Born in Oklahoma in 1906, Jim Thompson worked for the Federal Writers' Project before making waves on the literary scene. Novels such as The Killer Inside Me (1952) kicked Thompson's pulp reputation off with a fury, and critics found something transcendent in his words. He also plied his skills in the movies, working with Stanley Kubrick and Sam Peckinpah. Thompson died in California in 1977.
James Myers Thompson was born in Anadarko, Oklahoma, on September 27, 1906. Thompson’s family moved frequently as their income fluctuated, and Thompson sometimes worked to contribute to the household. While in high school, he held a night job as a bellboy at a hotel in Fort Worth, Texas, where he experienced firsthand the seamier side of city life.
Thompson bounced around, spending some time as a hobo, before enrolling at the University of Nebraska at Lincoln as a nontraditional student in 1929. At school, he wrote for the Prairie Schooner, a literary quarterly. The realities of the Great Depression, however, forced Thompson to drop out of college in 1931.
Federal Writers' Project
After leaving school, Jim Thompson—who now had a wife, Alberta, whom he had married in Lincoln—had little success as he tried to earn a living. He ended up back in Fort Worth, where he worked in another hotel. He also began to produce stories for pulp magazines such as True Detective.
By 1935, Thompson was in Oklahoma City, where he became affiliated with the Oklahoma branch of the Federal Writers’ Project. In that organization, he oversaw the publication of items such as Guide to Tulsa and a Calendar of Annual Oklahoma Events.
Thompson also joined the Communist Party. This membership meant that when state officials decided to purge the Writers’ Project of leftist influences in 1939, Thompson was forced out. Wanting to work in movies, a jobless Thompson soon picked up his family and moved to San Diego, California.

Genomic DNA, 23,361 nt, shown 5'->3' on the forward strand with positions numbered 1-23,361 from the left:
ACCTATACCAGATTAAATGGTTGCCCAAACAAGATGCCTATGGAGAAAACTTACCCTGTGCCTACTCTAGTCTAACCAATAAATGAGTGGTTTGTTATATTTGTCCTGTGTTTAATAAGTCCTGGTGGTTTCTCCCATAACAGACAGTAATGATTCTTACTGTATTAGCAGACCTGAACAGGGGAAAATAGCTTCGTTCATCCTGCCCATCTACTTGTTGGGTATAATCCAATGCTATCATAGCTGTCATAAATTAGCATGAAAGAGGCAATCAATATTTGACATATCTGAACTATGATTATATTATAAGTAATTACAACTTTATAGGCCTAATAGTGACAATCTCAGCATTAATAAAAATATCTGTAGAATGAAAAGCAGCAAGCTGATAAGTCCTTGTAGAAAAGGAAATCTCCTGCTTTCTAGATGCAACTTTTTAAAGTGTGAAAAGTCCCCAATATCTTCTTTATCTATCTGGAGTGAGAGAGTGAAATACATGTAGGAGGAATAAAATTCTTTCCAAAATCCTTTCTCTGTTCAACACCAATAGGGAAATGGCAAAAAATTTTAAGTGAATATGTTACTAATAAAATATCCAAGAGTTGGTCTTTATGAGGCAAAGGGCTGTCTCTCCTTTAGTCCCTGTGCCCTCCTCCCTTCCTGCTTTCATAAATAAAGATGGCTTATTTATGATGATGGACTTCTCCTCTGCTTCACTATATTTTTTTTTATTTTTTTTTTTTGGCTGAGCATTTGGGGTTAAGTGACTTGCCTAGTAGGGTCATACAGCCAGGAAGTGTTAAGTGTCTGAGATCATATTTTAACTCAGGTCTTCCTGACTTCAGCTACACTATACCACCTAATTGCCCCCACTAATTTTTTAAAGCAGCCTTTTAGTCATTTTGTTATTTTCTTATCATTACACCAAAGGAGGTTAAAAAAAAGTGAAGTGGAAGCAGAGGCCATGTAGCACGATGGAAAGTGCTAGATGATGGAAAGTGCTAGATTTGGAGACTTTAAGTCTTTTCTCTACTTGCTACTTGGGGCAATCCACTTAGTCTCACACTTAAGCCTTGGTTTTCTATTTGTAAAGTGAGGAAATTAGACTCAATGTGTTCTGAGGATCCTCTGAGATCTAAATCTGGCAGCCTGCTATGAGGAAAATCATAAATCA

Hollywood did not immediately embrace Thompson, but California served as the setting for his first novel, Now and on Earth (1942). Its follow-up was 1946’s Heed the Thunder. Unfortunately, neither tome sold well—Thompson's precarious financial situation was exacerbated by his ongoing alcoholism and the frequent alcohol-related medical interventions he required.
However, Thompson continued writing. With Nothing More Than Murder (1949), he tasted success. Three years later, Thompson’s gritty style would show up in force in The Killer Inside Me, a landmark book that looked out from the mind of a killer with chilling results. The novel was hailed by critics and remains Thompson’s most well-known work.
The Killer Inside Me was also the beginning of an extremely productive period for Thompson. He quickly published several novels, including A Swell-Looking Babe and A Hell of a Woman, both of which came out in 1954.
What followed later would only strengthen Thompson’s reputation. Books such as After Dark, My Sweet (1955), The Getaway (1959), The Grifters (1963) and Pop. 1280 (1964) impressed critics and readers alike.
Despite the problems caused by his ongoing alcoholism, Thompson eventually found work in the movies. Most notably, he contributed to the scripts for Stanley Kubrick's The Killing (1956) and Paths of Glory (1957). Thompson also wrote for television.
Two of Thompson's books were turned into films during his lifetime: The Getaway (1972) and The Killer Inside Me (1976).
Death and Legacy
After a lifetime of hard living and heavy drinking, Thompson died at the age of 70 on April 7, 1977, in Los Angeles, California.
Thompson's writing continues to captivate readers and inspire filmmakers. Since his death, several other movie adaptations have been made of his work, including The Grifters (1990), which was nominated for four Academy Awards.
We strive for accuracy and fairness. If you see something that doesn't look right, contact us!